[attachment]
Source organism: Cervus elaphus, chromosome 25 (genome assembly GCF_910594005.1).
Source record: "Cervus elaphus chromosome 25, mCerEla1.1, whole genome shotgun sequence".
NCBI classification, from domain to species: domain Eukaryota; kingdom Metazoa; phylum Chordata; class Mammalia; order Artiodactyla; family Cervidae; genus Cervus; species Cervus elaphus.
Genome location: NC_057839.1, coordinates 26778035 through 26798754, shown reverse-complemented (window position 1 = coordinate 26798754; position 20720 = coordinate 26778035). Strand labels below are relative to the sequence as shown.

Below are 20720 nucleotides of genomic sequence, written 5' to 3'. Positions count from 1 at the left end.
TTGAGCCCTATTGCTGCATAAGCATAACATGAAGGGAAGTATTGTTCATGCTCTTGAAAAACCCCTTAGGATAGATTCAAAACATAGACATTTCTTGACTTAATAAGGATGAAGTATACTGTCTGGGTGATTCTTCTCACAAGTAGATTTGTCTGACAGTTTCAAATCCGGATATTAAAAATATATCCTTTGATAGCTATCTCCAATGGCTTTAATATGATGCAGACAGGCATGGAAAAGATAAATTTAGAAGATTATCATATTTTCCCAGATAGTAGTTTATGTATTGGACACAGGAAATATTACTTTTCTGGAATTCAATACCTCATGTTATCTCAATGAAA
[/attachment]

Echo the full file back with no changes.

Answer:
Source organism: Cervus elaphus, chromosome 25 (genome assembly GCF_910594005.1).
Source record: "Cervus elaphus chromosome 25, mCerEla1.1, whole genome shotgun sequence".
NCBI classification, from domain to species: domain Eukaryota; kingdom Metazoa; phylum Chordata; class Mammalia; order Artiodactyla; family Cervidae; genus Cervus; species Cervus elaphus.
Genome location: NC_057839.1, coordinates 26778035 through 26798754, shown reverse-complemented (window position 1 = coordinate 26798754; position 20720 = coordinate 26778035). Strand labels below are relative to the sequence as shown.

Below are 20720 nucleotides of genomic sequence, written 5' to 3'. Positions count from 1 at the left end.
TTGAGCCCTATTGCTGCATAAGCATAACATGAAGGGAAGTATTGTTCATGCTCTTGAAAAACCCCTTAGGATAGATTCAAAACATAGACATTTCTTGACTTAATAAGGATGAAGTATACTGTCTGGGTGATTCTTCTCACAAGTAGATTTGTCTGACAGTTTCAAATCCGGATATTAAAAATATATCCTTTGATAGCTATCTCCAATGGCTTTAATATGATGCAGACAGGCATGGAAAAGATAAATTTAGAAGATTATCATATTTTCCCAGATAGTAGTTTATGTATTGGACACAGGAAATATTACTTTTCTGGAATTCAATACCTCATGTTATCTCAATGAAA